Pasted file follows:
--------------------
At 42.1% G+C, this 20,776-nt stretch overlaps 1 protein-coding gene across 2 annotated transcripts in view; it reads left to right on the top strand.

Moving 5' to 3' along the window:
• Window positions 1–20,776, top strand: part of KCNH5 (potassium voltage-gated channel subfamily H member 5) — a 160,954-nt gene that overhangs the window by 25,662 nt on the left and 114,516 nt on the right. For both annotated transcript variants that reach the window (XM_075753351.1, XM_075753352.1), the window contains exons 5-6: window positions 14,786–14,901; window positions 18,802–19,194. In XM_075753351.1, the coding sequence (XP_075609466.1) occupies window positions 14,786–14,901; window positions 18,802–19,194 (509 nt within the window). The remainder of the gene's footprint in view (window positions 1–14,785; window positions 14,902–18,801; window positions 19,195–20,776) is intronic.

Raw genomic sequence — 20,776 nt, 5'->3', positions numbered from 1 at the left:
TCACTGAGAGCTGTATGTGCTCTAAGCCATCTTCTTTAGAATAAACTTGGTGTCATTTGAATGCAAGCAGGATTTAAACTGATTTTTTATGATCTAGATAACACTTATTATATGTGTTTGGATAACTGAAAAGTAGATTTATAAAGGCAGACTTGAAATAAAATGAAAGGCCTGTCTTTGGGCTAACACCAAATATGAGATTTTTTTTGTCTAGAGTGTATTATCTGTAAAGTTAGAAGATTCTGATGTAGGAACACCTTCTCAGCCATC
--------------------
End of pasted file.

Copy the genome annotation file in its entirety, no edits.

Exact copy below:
At 42.1% G+C, this 20,776-nt stretch overlaps 1 protein-coding gene across 2 annotated transcripts in view; it reads left to right on the top strand.

Moving 5' to 3' along the window:
• Window positions 1–20,776, top strand: part of KCNH5 (potassium voltage-gated channel subfamily H member 5) — a 160,954-nt gene that overhangs the window by 25,662 nt on the left and 114,516 nt on the right. For both annotated transcript variants that reach the window (XM_075753351.1, XM_075753352.1), the window contains exons 5-6: window positions 14,786–14,901; window positions 18,802–19,194. In XM_075753351.1, the coding sequence (XP_075609466.1) occupies window positions 14,786–14,901; window positions 18,802–19,194 (509 nt within the window). The remainder of the gene's footprint in view (window positions 1–14,785; window positions 14,902–18,801; window positions 19,195–20,776) is intronic.

Raw genomic sequence — 20,776 nt, 5'->3', positions numbered from 1 at the left:
TCACTGAGAGCTGTATGTGCTCTAAGCCATCTTCTTTAGAATAAACTTGGTGTCATTTGAATGCAAGCAGGATTTAAACTGATTTTTTATGATCTAGATAACACTTATTATATGTGTTTGGATAACTGAAAAGTAGATTTATAAAGGCAGACTTGAAATAAAATGAAAGGCCTGTCTTTGGGCTAACACCAAATATGAGATTTTTTTTGTCTAGAGTGTATTATCTGTAAAGTTAGAAGATTCTGATGTAGGAACACCTTCTCAGCCATC